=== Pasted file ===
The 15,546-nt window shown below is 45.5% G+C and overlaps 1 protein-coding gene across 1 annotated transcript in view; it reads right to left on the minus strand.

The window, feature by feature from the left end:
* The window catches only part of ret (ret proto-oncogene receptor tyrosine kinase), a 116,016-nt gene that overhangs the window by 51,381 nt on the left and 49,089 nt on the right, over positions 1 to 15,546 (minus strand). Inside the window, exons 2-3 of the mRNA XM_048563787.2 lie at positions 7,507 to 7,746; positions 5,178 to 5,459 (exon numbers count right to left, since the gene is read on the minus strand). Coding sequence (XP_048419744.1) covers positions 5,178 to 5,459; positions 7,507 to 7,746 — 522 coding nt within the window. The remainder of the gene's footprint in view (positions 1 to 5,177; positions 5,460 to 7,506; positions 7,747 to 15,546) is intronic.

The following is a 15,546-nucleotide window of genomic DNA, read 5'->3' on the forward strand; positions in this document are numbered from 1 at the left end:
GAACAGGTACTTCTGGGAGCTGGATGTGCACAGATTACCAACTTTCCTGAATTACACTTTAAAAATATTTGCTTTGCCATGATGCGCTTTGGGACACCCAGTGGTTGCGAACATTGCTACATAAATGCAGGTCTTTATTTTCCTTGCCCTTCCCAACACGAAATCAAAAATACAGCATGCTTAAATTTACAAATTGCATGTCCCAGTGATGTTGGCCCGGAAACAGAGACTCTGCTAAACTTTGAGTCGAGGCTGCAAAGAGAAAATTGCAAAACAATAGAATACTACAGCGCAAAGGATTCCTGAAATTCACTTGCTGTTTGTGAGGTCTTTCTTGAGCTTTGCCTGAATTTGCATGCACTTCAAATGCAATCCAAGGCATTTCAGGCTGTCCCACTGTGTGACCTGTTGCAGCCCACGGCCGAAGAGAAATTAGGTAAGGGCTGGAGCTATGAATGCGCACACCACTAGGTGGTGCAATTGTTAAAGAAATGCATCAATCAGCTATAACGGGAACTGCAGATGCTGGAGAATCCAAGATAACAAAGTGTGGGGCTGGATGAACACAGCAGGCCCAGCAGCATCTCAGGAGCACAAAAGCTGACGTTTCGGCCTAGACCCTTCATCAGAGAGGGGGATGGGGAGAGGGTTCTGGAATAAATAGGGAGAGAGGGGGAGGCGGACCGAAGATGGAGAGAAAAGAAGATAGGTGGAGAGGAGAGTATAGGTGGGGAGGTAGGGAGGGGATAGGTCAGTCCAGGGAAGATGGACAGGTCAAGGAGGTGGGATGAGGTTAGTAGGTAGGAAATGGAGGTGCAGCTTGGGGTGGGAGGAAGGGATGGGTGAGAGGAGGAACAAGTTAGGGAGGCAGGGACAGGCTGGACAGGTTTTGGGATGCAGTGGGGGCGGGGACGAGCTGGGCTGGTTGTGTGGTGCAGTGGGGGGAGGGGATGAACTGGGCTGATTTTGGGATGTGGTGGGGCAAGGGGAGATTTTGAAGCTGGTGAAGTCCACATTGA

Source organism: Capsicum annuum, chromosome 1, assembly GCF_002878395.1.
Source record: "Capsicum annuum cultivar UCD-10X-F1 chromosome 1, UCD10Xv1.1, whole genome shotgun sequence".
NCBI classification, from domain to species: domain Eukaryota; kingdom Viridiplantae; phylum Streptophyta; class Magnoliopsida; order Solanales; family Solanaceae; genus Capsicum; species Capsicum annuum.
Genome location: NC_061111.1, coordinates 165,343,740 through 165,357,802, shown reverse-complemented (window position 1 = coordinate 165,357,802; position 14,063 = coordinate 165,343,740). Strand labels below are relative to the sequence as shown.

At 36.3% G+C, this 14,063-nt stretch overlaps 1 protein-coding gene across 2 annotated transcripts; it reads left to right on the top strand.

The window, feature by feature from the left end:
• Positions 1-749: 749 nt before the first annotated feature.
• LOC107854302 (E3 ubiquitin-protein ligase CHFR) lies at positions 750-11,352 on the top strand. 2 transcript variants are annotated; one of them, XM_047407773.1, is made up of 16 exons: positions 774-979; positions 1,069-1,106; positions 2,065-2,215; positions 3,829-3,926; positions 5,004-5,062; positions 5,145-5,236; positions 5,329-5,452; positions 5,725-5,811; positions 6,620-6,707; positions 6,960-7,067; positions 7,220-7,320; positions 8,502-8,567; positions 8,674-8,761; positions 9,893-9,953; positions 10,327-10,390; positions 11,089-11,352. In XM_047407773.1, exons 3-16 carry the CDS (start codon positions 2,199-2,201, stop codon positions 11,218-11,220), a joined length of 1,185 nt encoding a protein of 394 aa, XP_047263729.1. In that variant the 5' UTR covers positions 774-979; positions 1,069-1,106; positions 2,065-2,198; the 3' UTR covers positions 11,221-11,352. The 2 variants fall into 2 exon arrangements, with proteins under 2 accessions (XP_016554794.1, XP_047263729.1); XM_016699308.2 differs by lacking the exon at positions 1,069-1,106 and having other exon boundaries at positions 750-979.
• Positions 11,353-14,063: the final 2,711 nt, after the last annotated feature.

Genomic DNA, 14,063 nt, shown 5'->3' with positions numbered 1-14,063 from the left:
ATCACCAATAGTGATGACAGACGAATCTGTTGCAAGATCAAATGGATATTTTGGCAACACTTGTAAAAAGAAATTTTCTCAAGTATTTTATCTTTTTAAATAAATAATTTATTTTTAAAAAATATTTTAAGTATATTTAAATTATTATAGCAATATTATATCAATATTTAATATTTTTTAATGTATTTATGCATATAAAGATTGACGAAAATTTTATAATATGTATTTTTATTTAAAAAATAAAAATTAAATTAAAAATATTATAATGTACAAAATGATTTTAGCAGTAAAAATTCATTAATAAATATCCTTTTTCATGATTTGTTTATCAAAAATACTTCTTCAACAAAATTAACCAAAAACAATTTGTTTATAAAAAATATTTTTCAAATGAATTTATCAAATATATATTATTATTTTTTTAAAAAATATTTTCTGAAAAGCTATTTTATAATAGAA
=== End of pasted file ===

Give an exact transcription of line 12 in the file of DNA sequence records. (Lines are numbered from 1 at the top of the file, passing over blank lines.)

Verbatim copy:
• Positions 1-749: 749 nt before the first annotated feature.